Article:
The FCQ is designed to capture the multidimensional nature of food choice. Participants reported factors they considered important when selecting food items. The nine subscales within the FCQ are health, mood, sensory appeal, price, natural content, convenience, familiarity, ethical concern, and weight control.
Overall, physical and mental health was assessed using the SF-12 Health Survey. The SF-12 assessed eight dimensions of physical and mental health outcomes: Physical functioning, Role Physical, Bodily Pain, General Health, Social Functioning, Role Emotional, Mental Health, and Vitality. A program assessment survey was used to collect participants’ feedback on the cooking demonstrations, food samples, web-based grocery deals, fitness information, disease prevention, medication matters, social support, and recipes. The participants used a 5-point Likert Scale (from strongly disagree to strongly agree) to report whether the material was relevant, easy to implement, easy to follow, and if the information helped to change their behaviors.
Finally, self-reported data were collected on whether participants used the digital platform, how they used it, and whether they found it helpful during the 40-Day Journey. User engagement data was also gathered through telephone calls by a dietitian, text messages, and post-intervention paper surveys.

2.3. Statistical Analyses

Respondent data from both churches were combined, a priori, to maximize sample size. Generalized linear models were run to test for statistical heterogeneity to validate the assumption of no difference between churches. For study measures where this assumption was not held, analysis was limited to the respective church. All data were input into SPSS version 20 and analyzed in SAS version 9.3 and STATA version 11.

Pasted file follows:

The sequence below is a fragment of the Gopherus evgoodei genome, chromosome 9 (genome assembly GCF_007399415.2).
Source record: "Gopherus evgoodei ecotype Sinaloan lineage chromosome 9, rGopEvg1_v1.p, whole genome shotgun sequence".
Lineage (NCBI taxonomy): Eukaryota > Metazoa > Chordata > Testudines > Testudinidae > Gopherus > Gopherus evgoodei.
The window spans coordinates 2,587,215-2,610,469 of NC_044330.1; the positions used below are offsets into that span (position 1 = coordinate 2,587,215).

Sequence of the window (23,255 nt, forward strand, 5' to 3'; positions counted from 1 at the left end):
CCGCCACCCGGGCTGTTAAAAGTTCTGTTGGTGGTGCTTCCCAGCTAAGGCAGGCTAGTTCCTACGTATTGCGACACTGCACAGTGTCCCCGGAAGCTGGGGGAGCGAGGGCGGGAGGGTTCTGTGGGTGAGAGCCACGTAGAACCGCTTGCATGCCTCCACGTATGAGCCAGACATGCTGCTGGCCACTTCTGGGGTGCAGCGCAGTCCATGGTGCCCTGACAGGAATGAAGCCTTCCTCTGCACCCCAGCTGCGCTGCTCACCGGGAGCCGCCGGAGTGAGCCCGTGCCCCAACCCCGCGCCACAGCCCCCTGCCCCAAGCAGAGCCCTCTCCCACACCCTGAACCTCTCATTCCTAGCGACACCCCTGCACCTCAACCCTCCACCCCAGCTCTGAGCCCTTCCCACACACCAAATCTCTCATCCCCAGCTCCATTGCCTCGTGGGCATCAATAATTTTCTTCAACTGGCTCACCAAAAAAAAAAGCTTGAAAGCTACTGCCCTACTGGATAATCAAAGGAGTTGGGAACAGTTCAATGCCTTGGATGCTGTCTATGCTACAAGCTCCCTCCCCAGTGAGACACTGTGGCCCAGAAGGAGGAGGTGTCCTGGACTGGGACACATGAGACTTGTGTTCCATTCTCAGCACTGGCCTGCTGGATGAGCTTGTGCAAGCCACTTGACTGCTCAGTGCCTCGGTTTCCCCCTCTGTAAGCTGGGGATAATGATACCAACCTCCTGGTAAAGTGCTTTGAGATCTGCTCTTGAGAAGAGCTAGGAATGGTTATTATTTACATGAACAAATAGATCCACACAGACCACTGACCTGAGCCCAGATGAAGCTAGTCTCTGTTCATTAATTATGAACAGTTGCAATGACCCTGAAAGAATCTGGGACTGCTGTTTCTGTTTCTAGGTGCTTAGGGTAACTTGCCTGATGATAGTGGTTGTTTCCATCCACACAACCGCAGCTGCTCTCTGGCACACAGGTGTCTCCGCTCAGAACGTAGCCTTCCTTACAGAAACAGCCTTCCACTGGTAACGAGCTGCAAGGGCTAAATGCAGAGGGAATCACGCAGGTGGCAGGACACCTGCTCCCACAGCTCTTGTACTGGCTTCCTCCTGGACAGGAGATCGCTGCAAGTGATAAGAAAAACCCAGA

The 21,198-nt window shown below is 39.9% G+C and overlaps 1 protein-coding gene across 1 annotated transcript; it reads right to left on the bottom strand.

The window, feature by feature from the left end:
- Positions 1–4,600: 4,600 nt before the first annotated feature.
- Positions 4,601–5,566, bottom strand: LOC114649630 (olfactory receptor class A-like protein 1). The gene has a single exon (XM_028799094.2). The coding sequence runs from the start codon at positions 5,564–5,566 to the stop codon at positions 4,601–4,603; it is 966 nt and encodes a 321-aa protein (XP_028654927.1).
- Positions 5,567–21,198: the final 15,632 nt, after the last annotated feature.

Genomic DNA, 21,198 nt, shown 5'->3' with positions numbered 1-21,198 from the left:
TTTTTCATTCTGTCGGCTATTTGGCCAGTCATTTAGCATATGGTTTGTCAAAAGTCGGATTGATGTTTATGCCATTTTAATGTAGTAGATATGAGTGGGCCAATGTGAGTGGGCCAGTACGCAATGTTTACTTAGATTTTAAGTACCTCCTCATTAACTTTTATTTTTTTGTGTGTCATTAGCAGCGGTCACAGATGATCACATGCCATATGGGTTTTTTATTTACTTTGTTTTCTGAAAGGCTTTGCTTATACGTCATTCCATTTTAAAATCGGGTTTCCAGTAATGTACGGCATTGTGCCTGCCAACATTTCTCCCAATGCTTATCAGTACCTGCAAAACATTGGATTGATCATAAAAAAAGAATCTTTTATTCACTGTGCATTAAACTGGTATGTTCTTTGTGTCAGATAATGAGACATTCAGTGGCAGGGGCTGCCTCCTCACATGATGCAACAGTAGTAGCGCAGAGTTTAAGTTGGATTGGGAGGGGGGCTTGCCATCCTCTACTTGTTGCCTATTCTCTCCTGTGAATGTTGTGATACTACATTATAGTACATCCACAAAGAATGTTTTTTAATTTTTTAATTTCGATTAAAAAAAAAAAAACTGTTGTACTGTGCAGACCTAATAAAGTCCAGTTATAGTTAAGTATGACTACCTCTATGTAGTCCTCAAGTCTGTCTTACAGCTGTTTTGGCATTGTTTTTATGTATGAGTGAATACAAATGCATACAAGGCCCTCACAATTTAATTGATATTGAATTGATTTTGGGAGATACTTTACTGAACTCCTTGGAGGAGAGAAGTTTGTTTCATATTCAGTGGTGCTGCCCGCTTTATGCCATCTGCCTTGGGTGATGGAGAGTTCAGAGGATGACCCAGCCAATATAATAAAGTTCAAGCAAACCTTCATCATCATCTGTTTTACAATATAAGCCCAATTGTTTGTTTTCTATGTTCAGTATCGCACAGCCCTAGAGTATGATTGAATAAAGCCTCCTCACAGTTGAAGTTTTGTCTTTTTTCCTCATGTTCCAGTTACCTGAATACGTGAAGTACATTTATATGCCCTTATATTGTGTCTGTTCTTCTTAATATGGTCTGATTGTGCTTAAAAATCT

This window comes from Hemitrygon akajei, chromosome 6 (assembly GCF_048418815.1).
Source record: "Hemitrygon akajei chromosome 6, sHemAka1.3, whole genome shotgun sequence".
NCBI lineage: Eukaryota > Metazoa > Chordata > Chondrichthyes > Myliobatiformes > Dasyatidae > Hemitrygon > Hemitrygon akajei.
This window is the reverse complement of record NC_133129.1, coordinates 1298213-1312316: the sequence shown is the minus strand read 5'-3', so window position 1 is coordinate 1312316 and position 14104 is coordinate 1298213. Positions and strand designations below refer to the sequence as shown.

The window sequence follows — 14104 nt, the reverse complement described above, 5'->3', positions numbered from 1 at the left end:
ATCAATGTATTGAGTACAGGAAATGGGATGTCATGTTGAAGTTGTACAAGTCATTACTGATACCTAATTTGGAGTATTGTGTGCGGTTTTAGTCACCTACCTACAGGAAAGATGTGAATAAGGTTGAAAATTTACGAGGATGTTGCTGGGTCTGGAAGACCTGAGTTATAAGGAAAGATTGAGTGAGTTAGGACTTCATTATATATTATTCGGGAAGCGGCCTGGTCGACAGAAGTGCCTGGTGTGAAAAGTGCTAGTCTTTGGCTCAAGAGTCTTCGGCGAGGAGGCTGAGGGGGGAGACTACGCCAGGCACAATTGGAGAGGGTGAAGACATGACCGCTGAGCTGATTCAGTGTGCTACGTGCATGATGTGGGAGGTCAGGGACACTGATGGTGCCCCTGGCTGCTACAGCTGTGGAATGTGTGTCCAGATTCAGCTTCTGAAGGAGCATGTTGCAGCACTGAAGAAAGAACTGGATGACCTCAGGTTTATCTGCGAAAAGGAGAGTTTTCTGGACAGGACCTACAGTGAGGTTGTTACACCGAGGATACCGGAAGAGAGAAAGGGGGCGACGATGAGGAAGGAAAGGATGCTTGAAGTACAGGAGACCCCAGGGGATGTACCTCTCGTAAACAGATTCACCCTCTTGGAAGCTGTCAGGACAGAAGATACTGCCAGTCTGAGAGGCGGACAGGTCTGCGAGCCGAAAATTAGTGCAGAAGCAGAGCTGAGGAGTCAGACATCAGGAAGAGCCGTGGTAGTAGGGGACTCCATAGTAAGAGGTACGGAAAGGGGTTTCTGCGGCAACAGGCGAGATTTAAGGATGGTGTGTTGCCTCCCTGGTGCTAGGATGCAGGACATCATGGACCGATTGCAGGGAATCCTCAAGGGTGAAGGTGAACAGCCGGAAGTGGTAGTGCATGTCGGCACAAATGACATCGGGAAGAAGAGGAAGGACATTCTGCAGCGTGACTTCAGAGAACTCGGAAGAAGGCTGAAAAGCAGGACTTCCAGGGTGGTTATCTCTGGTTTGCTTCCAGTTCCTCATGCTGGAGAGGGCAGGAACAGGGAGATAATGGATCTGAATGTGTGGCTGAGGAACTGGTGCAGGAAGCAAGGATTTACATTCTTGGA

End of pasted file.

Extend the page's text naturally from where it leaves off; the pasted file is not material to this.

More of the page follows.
Chi-square tests and simple means were used to compare descriptive data. Psychosocial and biometric measurements at baseline and the change in these measures at the end of study were examined for all participants with completed pre- and post-Fast measurements. The within-individual change from baseline was evaluated by using paired t tests for data distributed normally and matched-pair Wilcoxon signed rank sum tests for non-normally distributed data.

3. Results

3.1. Participant Demographics

Across both churches, 135 participants were initially enrolled from Church 1 (n = 47) and Church 2 (n = 88). At the six-week culmination of the “40-Day Journey”, 69 participants completed surveys from Church 1 (n = 27) and Church 2 (n = 42). A majority of the participants were women (n = 57). The mean age across churches was 49.2 years (SD = 12.65 years). Participants from Church 1 were older (m = 51.1 years, SD = 11.96 years) than participants from Church 2 (m = 45.8 years, SD = 13.31 years). This difference in age was statistically significant (t(115) = 2.20, p = 0.03).

3.2. Biometric Data

The key outcomes of interest in this study were changes in biomarkers that indicate improvement in health. Table 1 presents these data. Participants experienced a statistically significant weight loss during the 40-Day Journey. They lost an average of 3.9 lbs (t(60) = 2.93, p = 0.0004). The decrease in waist circumference was 0.7 inches between pre (m = 41.50 in, SD = 6.69 in) and post assessment (m = 40.80 in, SD = 6.38 in). Overall, there was no statistically significant change in body mass index (BMI) between pre- and post-Fast. The mean Total Cholesterol (TC) dropped significantly between pre (m = 171.70 mg/dL, SD = 12.02 mg/dL) and post testing (m = 158.80 mg/dL, SD = 30.60 mg/dL). A Wilcoxon Signed Rank Test for non-normally distributed data indicated a statistically significant difference between the pre and post TC (t(62) = 5.17, p = 0.0001).